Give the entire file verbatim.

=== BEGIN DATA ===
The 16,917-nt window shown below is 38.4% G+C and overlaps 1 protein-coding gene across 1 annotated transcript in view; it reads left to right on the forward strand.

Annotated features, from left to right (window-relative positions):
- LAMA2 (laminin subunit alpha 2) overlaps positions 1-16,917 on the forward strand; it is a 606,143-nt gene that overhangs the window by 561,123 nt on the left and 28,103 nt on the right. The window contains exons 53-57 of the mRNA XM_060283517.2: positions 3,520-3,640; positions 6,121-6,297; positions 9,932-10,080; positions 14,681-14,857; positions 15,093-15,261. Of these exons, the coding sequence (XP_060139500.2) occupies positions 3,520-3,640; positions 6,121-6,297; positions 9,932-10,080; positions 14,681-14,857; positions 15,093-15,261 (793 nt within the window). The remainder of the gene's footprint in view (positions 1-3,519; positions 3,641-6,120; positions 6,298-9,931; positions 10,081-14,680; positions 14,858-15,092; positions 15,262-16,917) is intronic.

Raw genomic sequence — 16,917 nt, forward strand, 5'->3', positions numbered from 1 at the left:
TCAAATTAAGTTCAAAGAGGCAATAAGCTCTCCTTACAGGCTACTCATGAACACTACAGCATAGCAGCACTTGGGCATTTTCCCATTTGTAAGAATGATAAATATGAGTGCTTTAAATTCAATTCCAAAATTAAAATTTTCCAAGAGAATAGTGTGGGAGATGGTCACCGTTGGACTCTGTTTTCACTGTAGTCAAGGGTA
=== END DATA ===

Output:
The 16,917-nt window shown below is 38.4% G+C and overlaps 1 protein-coding gene across 1 annotated transcript in view; it reads left to right on the forward strand.

Annotated features, from left to right (window-relative positions):
- LAMA2 (laminin subunit alpha 2) overlaps positions 1-16,917 on the forward strand; it is a 606,143-nt gene that overhangs the window by 561,123 nt on the left and 28,103 nt on the right. The window contains exons 53-57 of the mRNA XM_060283517.2: positions 3,520-3,640; positions 6,121-6,297; positions 9,932-10,080; positions 14,681-14,857; positions 15,093-15,261. Of these exons, the coding sequence (XP_060139500.2) occupies positions 3,520-3,640; positions 6,121-6,297; positions 9,932-10,080; positions 14,681-14,857; positions 15,093-15,261 (793 nt within the window). The remainder of the gene's footprint in view (positions 1-3,519; positions 3,641-6,120; positions 6,298-9,931; positions 10,081-14,680; positions 14,858-15,092; positions 15,262-16,917) is intronic.

Raw genomic sequence — 16,917 nt, forward strand, 5'->3', positions numbered from 1 at the left:
TCAAATTAAGTTCAAAGAGGCAATAAGCTCTCCTTACAGGCTACTCATGAACACTACAGCATAGCAGCACTTGGGCATTTTCCCATTTGTAAGAATGATAAATATGAGTGCTTTAAATTCAATTCCAAAATTAAAATTTTCCAAGAGAATAGTGTGGGAGATGGTCACCGTTGGACTCTGTTTTCACTGTAGTCAAGGGTA